In use, a nurse or other health care personnel lifts tab 14 away from backing 13 to expose the dose measuring applicator 15. A measured amount of ointment is squeezed from the ointment tube onto the calibrated scale. The nurse then holds tab 13 and, if desired, removes the applicator 15 from the unit and applies it directly to the sight of ointment administration on the patient's body. Alternatively, the applicator 15 may remain part of the assembly for purposes of application of the ointment to the body. In either case, still holding tab 12, the nurse removes backing 13 from the top side of frame 10, thereby exposing the adhesive material on the top side of the frame. The covering is then applied over the sight of application and the frame 10 pressed down on the skin to assure adherence thereto. The applied covering and applicator are illustrated in FIG. 4.
The preprepared covering described above eliminates the need for cutting plastic wrap and precut tape pieces to cover the sight of applied nitroglycerin for purposes of retaining moisture and facilitating absorption of the nitroglycerin into the circulatory system through the skin. The covering is inexpensive to fabricate, sufficiently so that the covering can be economically disposed of after a single use. Alternatively, to the extent that the adhesive coating on the top side of frame 10 retains, the covering can be used by the same patient for multiple applications of the nitroglycerin. If desired, the covering can be folded along dotted lines as shown, to facilitate application of ointment with applicator 15 intact.
Another embodiment of the present invention is illustrated in FIGS. 5 and 6 wherein like elements are designated by the same reference numerals. Double sided tape frame 10 is covered entirely on one side with water impervious sheet material 11. The sheet material includes a pair of tabs 12 and 17 extending beyond opposite edges of the frame 10, which matches exactly the contour of frame 10. This embodiment eliminates the dose measuring after the dose measuring applicator is applied with the nitroglycerin to the desired sight on the patient's skin, backing 16 is peeled away from frame 10 and the exposed adhesive side of frame 10 is applied to the patient's skin over the region of ointment application. For this purpose, the dose measuring applicator may remain in place or be removed prior to application of the covering. Likewise, the dose measuring applicator may be left in place or removed prior to application of the covering of FIG. 1. In removing backing 16 and applying the exposed adhesive surface of tape 10 to the patient, the nurse or other health care personnel holds one or both of tabs 12 and 17 which have no adhesive backing and, in fact, are extensions of the moisture impervious material.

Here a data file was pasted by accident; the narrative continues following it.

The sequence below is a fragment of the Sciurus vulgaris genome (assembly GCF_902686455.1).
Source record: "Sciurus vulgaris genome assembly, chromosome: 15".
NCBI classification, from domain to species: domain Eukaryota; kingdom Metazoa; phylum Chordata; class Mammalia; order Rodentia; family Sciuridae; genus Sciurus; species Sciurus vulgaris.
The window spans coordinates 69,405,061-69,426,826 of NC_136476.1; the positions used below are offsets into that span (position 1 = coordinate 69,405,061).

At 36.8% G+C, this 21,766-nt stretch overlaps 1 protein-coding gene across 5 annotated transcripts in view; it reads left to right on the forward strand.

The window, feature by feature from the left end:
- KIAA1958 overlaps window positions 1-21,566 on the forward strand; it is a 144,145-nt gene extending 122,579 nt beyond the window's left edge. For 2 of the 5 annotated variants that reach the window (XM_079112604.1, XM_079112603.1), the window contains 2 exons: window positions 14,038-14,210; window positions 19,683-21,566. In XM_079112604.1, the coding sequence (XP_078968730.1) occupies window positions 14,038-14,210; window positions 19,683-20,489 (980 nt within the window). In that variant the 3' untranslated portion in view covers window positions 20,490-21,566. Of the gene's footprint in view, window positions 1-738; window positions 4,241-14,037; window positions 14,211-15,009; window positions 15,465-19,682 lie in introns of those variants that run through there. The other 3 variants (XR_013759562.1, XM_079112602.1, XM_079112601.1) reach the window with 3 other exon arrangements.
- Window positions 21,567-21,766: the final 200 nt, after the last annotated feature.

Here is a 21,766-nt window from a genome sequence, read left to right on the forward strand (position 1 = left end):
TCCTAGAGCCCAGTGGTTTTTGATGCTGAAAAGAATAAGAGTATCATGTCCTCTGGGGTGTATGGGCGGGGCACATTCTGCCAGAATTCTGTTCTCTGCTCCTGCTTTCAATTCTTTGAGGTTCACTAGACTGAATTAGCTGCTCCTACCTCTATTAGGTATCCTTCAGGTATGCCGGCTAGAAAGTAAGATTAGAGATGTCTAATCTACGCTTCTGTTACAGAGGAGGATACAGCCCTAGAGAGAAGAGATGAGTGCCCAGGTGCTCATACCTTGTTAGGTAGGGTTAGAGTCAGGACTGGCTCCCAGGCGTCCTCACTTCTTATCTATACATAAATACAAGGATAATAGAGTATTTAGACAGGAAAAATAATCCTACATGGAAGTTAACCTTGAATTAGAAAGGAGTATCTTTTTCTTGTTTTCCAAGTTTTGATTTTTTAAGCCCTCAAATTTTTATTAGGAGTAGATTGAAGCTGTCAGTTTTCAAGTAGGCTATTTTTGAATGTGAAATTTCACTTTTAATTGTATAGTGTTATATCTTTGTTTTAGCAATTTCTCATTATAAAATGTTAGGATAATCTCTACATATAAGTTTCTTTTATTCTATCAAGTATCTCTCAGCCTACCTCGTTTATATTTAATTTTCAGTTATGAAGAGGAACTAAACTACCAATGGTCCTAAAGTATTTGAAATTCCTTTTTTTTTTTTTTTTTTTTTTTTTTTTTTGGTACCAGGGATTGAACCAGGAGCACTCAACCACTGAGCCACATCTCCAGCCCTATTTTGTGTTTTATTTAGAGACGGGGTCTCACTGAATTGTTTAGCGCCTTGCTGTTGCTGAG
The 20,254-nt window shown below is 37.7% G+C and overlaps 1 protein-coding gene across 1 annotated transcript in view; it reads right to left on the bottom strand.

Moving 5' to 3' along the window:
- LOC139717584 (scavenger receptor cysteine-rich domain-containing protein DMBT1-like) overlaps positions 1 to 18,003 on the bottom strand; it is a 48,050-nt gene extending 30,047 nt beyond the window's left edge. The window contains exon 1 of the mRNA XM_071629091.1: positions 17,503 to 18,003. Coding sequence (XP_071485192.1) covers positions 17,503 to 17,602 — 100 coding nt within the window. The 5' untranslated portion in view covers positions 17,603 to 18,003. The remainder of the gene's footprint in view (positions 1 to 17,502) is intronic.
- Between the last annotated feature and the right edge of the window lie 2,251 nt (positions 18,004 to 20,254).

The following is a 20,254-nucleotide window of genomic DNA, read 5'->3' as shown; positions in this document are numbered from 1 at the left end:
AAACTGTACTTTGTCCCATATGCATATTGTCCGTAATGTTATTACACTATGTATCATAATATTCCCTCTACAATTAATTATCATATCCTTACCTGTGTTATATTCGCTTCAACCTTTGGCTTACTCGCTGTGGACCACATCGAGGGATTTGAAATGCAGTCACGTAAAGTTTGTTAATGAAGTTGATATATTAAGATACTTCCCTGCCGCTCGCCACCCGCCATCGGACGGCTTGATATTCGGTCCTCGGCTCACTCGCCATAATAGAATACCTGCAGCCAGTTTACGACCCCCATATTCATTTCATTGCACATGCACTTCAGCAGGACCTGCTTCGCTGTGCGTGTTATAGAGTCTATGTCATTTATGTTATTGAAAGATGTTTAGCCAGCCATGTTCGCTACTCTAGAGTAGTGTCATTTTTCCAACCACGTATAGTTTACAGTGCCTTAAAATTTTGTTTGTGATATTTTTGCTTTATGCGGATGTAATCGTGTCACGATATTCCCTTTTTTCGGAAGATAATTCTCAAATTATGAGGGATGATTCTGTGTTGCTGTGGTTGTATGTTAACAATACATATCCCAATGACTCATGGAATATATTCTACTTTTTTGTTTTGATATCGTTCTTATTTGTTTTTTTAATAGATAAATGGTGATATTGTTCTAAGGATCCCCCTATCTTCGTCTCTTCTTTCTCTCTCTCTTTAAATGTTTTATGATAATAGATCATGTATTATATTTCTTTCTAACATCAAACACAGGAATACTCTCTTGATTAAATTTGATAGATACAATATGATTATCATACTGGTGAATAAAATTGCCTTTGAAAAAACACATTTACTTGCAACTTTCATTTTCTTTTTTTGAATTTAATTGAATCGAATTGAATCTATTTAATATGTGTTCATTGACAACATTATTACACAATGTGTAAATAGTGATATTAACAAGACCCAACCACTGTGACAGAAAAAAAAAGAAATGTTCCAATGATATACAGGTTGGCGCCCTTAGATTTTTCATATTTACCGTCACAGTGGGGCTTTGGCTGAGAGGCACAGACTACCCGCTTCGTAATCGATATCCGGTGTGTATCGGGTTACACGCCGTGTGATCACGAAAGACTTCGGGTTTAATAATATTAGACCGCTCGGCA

The dose measuring applicator is made of material which permits health care personnel to administer the ointment to a patient without ointment contact by the health care personnel. Specifically, the nurse or other personnel is able to measure the amount of ointment and prevent absorption of the ointment through his or her fingers during application.
The primary advantage of the embodiment of FIGS. 1-4 is the provision of the dose measuring applicator as an integral part of the cover arrangement so that ointment and sealing can be placed into position in one step instead of two.
The moisture retentive covering as described herein has a rectangular double-sided tape frame. The rectangular configuration is, of course, not a limiting feature of the invention; rather, it represents a configuration which is simple to fabricate and to use. Circular, elliptical, polygonal or any irregular configuration may be employed. Importantly, the area bounded by the frame, whatever its configuration, covered with a sheet of material which is light-weight, flexible and moisture impervious so that hydration will be enhanced in the covered area. As noted, the dose measuring applicator may be left under the covering or not, as desired by the user. The use of transparent material for the covering sheet has psychological advantages but is by no means necessary.
The removable backing employed by the frame member is conventionally available and widely used. Its primary characteristic is its non-porous surface which is removably secured to the adhesive material on the frame, but, upon removal, leaves the adhesive material substantially intact on the frame.
The present invention is not to be limited to the embodiments as herein described for numerous modifications can be made within the scope of the appended claims by a person skilled in the art without detracting from the spirit of the invention.
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|U.S. Classification||604/307, 424/449|
|International Classification||A61B10/00, A61K9/70, A61F13/02|
|Cooperative Classification||A61B10/0035, A61F13/02, A61K9/7084|
|European Classification||A61B10/00E, A61F13/02, A61K9/70E2D|